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 Food Network: Cook Or Be Cooked
Hey have you heard about the the new cooking game for the Wii called "Food Network Cook or Be Cooked"?
Sounds like some cannibal’s version of "Cooking Mama" doesn't it?

Speaking of which, 3 years after the debut of "Cooking Mama", the idea of a cooking game isn't exactly fresh, but Namco Bandai developed in partnership with Food Network, designed a game to teach players real practical cooking skills using their Wii Remote and Nunchuk to make 12 meals that are based on actual recipes from the book "How to Boil Water."

So is it a bit too raw, completely overdone, or a culinary masterpiece?
First off, I've been watching Food Network for awhile, back when it was still called Food TV. I find myself tuning into more than I care to admit.
SideNote: To this day, I still remember the episode of "Throwdown with Bobby Flay," where Bobby went toe-to-toe with a local Philly Cheesesteak shop owner. Classic!

It’s a pretty straightforward premise so let’s skip all the usual hubbub that you read leading up to the main course and get right down to the nitty-gritty. The game has an actual story line that does a fair job of explaining why you're creating these meals in the first place.

Cooking Utensils
Two big-wigs with the Food Network are looking for the best home cook in the nation.
As far as the gameplay goes, it's what you'd expect. You'll be swirling oil around a pan, chopping up vegetables, flipping pancakes, stirring stuff and more using the Wii Remote and Nunchuk.
The Nunchuk is used for less perfect maneuvering motions, such as when you have to turn an onion so you can cut it in a different way.
To help the gamer know what to do, every movement is shown with an animated on-screen remote at the bottom right corner of the screen.
No button combinations need to be remembered thanks to this little detail, which makes the game even easier.
Each step of the recipes is broken up into different mini-games. For instance, to assemble the burgers, you shake the Nunchuk or Wiimote at the right time while the lettuce, tomatoes and buns quickly fall down both sides of the screen. It’s like playing a rhythm game but with food items. Oh yeah, you get a big bonuses for multitasking.

A Flash In The Pan
Since each of the steps in a given recipe isn't aren't shortened in any way, they can take a long time. A really long time.
The Nunchuk is really used to do two things: confirm menu choices and speed up time.The time factor also makes the speed button a good addition since the game tends to cook everything in real time.

Luckily, you can speed up time by holding down the Z button. If it weren't for that button, cooking dishes like lasagna for 30 min. would be unbearable!
But it feels like you spend most of the game fast-forwarding through all the boiling and baking that takes place. It’s hard to imagine anyone will want to watch water(even digital water) boil for exactly three minutes. You'd think speeding up the clock would help, but fast-forwarding through a minute still feels like, well, a minute.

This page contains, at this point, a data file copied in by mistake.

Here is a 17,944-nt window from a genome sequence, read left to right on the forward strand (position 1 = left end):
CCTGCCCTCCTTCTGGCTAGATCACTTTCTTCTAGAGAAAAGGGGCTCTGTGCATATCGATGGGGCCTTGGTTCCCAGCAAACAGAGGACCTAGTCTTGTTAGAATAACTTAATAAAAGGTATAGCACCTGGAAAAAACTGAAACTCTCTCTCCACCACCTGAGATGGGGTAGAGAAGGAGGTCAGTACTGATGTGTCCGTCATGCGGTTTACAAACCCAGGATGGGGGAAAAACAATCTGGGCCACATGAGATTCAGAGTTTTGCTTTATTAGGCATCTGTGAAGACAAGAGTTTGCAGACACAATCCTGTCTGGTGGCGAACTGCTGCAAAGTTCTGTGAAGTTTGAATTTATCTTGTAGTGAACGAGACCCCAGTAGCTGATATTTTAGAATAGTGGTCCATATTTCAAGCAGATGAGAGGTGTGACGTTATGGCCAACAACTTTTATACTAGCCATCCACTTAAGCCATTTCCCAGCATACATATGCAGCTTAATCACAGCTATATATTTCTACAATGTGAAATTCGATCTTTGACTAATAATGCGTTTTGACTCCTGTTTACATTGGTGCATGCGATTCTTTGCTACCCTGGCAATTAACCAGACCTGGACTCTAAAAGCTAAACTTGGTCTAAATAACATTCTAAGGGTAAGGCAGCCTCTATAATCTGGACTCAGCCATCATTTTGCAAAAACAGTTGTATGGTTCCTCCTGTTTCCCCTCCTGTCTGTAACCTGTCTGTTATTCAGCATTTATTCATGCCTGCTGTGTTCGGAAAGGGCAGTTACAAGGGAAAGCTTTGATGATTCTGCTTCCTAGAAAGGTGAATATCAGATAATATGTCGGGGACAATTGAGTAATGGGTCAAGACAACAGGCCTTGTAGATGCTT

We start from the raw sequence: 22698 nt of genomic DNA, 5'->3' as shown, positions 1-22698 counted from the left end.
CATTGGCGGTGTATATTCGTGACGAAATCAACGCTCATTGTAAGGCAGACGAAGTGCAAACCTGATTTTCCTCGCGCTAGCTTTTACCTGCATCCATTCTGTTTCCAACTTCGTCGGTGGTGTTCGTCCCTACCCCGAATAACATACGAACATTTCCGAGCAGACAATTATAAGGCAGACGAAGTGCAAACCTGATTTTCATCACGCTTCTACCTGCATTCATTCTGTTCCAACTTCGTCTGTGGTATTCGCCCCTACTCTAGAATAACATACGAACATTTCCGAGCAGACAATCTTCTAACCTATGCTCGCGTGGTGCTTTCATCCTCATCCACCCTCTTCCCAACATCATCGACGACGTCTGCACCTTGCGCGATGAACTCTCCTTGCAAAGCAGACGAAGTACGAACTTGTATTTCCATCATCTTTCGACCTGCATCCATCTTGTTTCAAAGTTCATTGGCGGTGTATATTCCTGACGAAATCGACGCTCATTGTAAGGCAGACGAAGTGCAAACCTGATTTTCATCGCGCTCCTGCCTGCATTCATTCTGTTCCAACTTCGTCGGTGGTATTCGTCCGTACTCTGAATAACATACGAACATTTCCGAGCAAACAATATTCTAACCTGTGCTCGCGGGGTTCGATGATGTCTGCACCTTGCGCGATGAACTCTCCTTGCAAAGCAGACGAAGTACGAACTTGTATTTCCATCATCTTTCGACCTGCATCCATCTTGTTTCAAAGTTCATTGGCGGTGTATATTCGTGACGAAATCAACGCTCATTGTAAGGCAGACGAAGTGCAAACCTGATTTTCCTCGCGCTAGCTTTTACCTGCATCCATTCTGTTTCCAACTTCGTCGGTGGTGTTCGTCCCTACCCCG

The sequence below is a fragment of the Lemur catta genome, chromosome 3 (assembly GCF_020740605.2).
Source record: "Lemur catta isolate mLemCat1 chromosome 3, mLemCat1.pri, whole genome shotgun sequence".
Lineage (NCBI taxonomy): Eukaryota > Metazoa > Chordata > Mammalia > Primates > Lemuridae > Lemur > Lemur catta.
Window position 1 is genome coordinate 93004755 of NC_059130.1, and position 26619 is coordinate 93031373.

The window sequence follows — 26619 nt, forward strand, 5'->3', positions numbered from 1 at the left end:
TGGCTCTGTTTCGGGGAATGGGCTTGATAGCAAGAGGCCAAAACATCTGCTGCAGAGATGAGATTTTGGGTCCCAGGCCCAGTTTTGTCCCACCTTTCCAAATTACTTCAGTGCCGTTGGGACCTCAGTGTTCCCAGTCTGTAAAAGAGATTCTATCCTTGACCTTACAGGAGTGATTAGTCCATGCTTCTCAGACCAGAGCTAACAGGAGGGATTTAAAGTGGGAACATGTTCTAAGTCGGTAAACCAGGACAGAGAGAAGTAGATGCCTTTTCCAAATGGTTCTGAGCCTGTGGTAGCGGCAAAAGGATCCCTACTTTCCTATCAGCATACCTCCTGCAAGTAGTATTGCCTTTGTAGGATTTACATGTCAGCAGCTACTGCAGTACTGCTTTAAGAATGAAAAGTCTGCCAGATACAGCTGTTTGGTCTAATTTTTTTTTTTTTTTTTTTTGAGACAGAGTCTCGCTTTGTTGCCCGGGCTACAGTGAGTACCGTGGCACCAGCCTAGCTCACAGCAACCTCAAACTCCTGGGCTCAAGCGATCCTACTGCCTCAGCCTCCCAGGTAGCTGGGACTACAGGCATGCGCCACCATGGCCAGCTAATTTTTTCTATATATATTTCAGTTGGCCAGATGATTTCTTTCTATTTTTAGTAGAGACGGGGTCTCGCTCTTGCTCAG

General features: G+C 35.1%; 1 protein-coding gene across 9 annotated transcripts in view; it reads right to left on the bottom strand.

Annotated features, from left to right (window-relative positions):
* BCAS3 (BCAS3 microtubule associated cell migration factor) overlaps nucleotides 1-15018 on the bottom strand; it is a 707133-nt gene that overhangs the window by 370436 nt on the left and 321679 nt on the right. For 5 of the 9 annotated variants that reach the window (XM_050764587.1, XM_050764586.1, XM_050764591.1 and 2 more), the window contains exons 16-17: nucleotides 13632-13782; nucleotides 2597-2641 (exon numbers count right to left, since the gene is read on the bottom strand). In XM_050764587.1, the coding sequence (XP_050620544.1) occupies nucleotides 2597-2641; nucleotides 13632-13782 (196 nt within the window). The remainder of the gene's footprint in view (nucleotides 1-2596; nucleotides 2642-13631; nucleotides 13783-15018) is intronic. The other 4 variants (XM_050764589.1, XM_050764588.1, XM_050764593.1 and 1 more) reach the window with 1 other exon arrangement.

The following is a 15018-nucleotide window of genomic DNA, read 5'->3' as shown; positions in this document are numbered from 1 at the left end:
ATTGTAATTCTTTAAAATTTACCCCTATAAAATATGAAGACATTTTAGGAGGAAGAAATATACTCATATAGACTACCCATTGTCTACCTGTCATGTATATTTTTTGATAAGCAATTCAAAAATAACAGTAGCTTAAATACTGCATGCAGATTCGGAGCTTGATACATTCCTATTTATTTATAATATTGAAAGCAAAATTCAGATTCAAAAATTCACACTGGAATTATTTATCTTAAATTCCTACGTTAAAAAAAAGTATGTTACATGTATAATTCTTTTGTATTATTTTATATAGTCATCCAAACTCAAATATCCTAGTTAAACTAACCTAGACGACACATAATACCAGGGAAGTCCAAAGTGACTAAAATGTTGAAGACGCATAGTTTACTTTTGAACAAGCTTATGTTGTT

Calling Bobby Flay!
Susie Fogelson and Mory Thomas, two Food Network corporate executives who barely qualify as celebrity chefs critique your meals at the end. While I'm sure they are fine people (one is an experienced chef with a few recipe books out, and the other is, um, VP of Marketing). As you go about preparing each dish, they will offer helpful tidbits and feedback on your technique. This is infinitely preferable to some obnoxious ringing bell, or annoying text popping up every five seconds.

This brings up a nice new addition for a cooking game, which is time management. The true kitchen hero will be able to coordinate dishes strategically, ensuring each element is ready to serve at the same time (without serving anything cold, of course).The last thing you want to happen is to have any of your dishes be cold, so you need to have all of them finish at approximately the same time.

Unfortunately, there are only 12 recipes, a far cry from the 30+ promised on the case, that number comes from the different parts of the recipes. In other words, every component of a meal towards this total; for the first recipe, which is a bacon and eggs breakfast, the bacon and eggs are considered 2 recipes into the count of 30 recipes.

Looks Good Enough to Eat
If COBC does one thing right, it's in the graphics. The food is realistic and looks quite delicious. If you're craving some real grub, you can take your gaming skills into a real kitchen because all 12 of the recipes are featured in the instruction manual.

Too Many Cooks in the Kitchen!
COBC offers multiplayer options where up to 4 players can cook co-op side by side called "hot potato" or face each other in a cook-off with up to two players. These modes just involve making the same recipes as the single-player mode.
It's called hot potato because players must share 1 Wiimote and Nunchuck and pass it back and forth. This method for switching between players was confusing. My son and I were never quite sure who was actually supposed to be manning the Wii Remote at what time.

Having just 12 levels really makes this a 3 to 4 hour game at most, the fun just doesn't last. If it had more recipes, "Food Network Cook or Be Cooked" would have been one truly hot potato.


Rated “E” for Everyone

Get Food Network: Cook Or be Cooked Here

Graphics A
Sound B
Pickup & Play B-
Overall Fun B

Posted by oxyjen on Apr 29, 2010
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